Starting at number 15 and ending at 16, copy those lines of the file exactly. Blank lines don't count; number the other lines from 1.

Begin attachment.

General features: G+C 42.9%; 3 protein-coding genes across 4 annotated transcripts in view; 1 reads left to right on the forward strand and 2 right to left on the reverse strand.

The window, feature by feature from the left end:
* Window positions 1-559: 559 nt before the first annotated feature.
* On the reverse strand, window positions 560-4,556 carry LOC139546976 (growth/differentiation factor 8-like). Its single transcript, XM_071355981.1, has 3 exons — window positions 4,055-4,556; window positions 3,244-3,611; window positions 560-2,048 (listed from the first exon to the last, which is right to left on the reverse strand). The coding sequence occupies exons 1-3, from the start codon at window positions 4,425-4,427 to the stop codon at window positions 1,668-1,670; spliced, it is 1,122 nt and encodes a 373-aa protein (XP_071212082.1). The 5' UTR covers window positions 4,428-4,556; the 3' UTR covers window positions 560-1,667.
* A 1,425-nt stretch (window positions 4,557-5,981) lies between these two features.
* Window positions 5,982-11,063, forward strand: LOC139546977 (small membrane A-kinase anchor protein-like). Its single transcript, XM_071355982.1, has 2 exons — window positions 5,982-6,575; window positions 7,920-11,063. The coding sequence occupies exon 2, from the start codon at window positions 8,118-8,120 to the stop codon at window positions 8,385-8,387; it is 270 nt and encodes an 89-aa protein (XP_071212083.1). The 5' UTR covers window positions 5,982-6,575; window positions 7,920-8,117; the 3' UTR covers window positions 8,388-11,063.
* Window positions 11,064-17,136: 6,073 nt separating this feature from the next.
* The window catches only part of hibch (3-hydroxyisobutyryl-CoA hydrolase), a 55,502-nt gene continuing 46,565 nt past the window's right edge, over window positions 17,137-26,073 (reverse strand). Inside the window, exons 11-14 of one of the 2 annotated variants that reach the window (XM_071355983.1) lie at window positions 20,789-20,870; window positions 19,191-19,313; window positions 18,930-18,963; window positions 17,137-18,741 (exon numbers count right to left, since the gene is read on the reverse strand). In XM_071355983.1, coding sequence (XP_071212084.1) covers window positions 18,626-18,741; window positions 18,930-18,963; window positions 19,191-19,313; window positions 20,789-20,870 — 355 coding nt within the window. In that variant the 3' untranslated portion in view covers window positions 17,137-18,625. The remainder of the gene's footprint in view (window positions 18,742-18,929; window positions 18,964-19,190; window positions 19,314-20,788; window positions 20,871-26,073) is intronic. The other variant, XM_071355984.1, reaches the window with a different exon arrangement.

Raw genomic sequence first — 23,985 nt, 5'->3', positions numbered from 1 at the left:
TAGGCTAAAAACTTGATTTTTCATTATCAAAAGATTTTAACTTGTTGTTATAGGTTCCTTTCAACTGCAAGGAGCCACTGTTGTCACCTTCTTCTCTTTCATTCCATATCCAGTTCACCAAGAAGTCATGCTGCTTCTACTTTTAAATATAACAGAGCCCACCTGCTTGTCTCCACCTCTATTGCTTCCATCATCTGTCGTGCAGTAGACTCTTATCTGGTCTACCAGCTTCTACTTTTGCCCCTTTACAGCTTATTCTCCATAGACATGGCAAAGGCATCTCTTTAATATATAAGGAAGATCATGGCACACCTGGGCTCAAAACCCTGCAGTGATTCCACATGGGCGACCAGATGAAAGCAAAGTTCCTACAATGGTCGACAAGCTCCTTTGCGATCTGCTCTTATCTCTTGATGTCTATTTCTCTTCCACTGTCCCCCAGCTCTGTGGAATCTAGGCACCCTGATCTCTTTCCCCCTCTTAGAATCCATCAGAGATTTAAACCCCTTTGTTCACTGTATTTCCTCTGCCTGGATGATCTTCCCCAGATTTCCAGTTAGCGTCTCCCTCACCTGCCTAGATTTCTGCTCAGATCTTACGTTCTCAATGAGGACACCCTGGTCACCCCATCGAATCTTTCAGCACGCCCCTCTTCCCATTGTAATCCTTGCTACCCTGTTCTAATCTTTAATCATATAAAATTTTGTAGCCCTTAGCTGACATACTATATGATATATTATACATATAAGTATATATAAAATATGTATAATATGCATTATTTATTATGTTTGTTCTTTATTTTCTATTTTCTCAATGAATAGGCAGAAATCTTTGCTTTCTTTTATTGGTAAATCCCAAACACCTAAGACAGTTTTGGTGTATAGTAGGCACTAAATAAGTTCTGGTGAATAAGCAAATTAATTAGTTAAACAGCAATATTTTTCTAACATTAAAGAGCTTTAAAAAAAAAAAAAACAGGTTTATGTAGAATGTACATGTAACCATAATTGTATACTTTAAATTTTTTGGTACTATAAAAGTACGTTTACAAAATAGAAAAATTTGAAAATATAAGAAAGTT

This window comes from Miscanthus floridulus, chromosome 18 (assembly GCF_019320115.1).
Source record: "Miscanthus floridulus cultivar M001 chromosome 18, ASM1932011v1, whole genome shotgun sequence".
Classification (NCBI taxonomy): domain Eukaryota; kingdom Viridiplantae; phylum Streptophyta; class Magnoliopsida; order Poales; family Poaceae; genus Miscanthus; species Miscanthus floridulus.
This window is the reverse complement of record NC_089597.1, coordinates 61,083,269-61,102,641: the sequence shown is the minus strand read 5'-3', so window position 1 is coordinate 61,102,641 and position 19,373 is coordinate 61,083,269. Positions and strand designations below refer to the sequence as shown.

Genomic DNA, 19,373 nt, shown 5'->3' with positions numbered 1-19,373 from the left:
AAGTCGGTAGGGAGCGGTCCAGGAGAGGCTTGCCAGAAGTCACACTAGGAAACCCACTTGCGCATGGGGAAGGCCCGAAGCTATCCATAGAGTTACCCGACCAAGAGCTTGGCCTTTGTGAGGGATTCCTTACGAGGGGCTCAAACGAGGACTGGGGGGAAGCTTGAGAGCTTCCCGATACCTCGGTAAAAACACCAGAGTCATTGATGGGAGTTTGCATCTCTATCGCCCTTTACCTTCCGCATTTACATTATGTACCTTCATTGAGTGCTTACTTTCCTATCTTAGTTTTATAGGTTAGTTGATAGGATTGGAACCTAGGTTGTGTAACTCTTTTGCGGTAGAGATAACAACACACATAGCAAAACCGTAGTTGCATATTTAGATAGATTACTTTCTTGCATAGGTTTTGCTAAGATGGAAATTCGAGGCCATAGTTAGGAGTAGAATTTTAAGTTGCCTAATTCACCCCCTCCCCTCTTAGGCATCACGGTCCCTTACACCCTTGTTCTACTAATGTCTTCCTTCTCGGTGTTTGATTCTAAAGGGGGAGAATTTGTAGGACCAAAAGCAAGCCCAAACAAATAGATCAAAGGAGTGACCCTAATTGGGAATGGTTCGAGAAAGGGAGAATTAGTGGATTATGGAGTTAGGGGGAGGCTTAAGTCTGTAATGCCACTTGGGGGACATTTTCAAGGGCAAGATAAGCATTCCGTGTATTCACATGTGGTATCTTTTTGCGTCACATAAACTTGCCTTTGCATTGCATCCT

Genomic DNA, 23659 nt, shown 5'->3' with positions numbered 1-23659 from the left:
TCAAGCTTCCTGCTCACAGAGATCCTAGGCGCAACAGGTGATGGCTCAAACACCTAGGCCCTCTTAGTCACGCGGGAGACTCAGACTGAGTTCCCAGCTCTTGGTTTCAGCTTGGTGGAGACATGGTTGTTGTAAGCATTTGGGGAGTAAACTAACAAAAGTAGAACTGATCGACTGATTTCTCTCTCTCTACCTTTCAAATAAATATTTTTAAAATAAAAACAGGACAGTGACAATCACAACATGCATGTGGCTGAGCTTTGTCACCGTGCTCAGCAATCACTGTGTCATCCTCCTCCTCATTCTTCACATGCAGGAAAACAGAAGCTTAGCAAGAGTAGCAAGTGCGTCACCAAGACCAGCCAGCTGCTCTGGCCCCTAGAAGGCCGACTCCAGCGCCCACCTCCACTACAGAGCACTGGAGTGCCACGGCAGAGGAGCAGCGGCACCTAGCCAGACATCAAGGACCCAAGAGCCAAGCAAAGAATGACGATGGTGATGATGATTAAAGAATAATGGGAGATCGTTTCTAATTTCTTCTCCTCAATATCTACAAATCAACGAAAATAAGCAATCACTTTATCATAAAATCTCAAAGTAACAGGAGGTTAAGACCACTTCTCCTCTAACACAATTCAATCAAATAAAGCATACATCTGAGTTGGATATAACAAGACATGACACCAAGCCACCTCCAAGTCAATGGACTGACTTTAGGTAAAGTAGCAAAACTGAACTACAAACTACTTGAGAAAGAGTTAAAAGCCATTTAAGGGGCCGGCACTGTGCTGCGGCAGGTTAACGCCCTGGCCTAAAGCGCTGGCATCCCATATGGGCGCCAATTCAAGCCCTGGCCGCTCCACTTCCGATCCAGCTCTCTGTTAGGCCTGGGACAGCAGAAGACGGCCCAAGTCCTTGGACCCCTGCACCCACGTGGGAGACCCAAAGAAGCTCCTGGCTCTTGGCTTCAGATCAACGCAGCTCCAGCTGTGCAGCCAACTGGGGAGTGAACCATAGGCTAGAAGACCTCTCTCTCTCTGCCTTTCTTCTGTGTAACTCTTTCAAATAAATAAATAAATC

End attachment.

Genomic DNA, 19,373 nt, shown 5'->3' with positions numbered 1-19,373 from the left:
AAGTCGGTAGGGAGCGGTCCAGGAGAGGCTTGCCAGAAGTCACACTAGGAAACCCACTTGCGCATGGGGAAGGCCCGAAGCTATCCATAGAGTTACCCGACCAAGAGCTTGGCCTTTGTGAGGGATTCCTTACGAGGGGCTCAAACGAGGACTGGGGGGAAGCTTGAGAGCTTCCCGATACCTCGGTAAAAACACCAGAGTCATTGATGGGAGTTTGCATCTCTATCGCCCTTTACCTTCCGCATTTACATTATGTACCTTCATTGAGTGCTTACTTTCCTATCTTAGTTTTATAGGTTAGTTGATAGGATTGGAACCTAGGTTGTGTAACTCTTTTGCGGTAGAGATAACAACACACATAGCAAAACCGTAGTTGCATATTTAGATAGATTACTTTCTTGCATAGGTTTTGCTAAGATGGAAATTCGAGGCCATAGTTAGGAGTAGAATTTTAAGTTGCCTAATTCACCCCCTCCCCTCTTAGGCATCACGGTCCCTTACACCCTTGTTCTACTAATGTCTTCCTTCTCGGTGTTTGATTCTAAAGGGGGAGAATTTGTAGGACCAAAAGCAAGCCCAAACAAATAGATCAAAGGAGTGACCCTAATTGGGAATGGTTCGAGAAAGGGAGAATTAGTGGATTATGGAGTTAGGGGGAGGCTTAAGTCTGTAATGCCACTTGGGGGACATTTTCAAGGGCAAGATAAGCATTCCGTGTATTCACATGTGGTATCTTTTTGCGTCACATAAACTTGCCTTTGCATTGCATCCT